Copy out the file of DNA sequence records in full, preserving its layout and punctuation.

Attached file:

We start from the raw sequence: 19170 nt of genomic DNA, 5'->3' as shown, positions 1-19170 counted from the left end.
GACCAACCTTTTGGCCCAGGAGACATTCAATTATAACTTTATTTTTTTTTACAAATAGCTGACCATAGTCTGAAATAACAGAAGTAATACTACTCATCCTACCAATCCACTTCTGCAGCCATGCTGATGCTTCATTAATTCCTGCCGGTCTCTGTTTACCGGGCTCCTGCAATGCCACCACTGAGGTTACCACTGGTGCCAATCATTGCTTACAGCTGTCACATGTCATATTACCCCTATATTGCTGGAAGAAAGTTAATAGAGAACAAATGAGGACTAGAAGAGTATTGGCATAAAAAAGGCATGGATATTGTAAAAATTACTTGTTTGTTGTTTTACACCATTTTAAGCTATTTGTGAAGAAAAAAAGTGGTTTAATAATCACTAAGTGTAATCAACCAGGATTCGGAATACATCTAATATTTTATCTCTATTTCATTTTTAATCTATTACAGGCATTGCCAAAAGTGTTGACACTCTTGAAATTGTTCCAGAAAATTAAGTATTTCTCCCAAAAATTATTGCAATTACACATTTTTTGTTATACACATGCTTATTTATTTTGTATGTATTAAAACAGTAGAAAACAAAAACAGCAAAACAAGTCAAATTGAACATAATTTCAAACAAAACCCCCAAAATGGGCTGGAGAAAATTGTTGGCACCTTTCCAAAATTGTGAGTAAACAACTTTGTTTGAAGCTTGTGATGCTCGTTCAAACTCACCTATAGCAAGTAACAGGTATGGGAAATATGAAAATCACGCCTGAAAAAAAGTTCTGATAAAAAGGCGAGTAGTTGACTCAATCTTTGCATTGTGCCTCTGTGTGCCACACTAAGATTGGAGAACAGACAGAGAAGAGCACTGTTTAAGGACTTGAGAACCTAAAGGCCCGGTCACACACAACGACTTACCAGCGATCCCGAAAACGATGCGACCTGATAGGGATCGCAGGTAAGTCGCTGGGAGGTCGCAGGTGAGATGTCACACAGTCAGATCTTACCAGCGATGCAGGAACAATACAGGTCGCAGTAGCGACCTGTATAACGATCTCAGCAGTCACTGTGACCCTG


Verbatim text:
We start from the raw sequence: 19170 nt of genomic DNA, 5'->3' as shown, positions 1-19170 counted from the left end.
GACCAACCTTTTGGCCCAGGAGACATTCAATTATAACTTTATTTTTTTTTACAAATAGCTGACCATAGTCTGAAATAACAGAAGTAATACTACTCATCCTACCAATCCACTTCTGCAGCCATGCTGATGCTTCATTAATTCCTGCCGGTCTCTGTTTACCGGGCTCCTGCAATGCCACCACTGAGGTTACCACTGGTGCCAATCATTGCTTACAGCTGTCACATGTCATATTACCCCTATATTGCTGGAAGAAAGTTAATAGAGAACAAATGAGGACTAGAAGAGTATTGGCATAAAAAAGGCATGGATATTGTAAAAATTACTTGTTTGTTGTTTTACACCATTTTAAGCTATTTGTGAAGAAAAAAAGTGGTTTAATAATCACTAAGTGTAATCAACCAGGATTCGGAATACATCTAATATTTTATCTCTATTTCATTTTTAATCTATTACAGGCATTGCCAAAAGTGTTGACACTCTTGAAATTGTTCCAGAAAATTAAGTATTTCTCCCAAAAATTATTGCAATTACACATTTTTTGTTATACACATGCTTATTTATTTTGTATGTATTAAAACAGTAGAAAACAAAAACAGCAAAACAAGTCAAATTGAACATAATTTCAAACAAAACCCCCAAAATGGGCTGGAGAAAATTGTTGGCACCTTTCCAAAATTGTGAGTAAACAACTTTGTTTGAAGCTTGTGATGCTCGTTCAAACTCACCTATAGCAAGTAACAGGTATGGGAAATATGAAAATCACGCCTGAAAAAAAGTTCTGATAAAAAGGCGAGTAGTTGACTCAATCTTTGCATTGTGCCTCTGTGTGCCACACTAAGATTGGAGAACAGACAGAGAAGAGCACTGTTTAAGGACTTGAGAACCTAAAGGCCCGGTCACACACAACGACTTACCAGCGATCCCGAAAACGATGCGACCTGATAGGGATCGCAGGTAAGTCGCTGGGAGGTCGCAGGTGAGATGTCACACAGTCAGATCTTACCAGCGATGCAGGAACAATACAGGTCGCAGTAGCGACCTGTATAACGATCTCAGCAGTCACTGTGACCCTG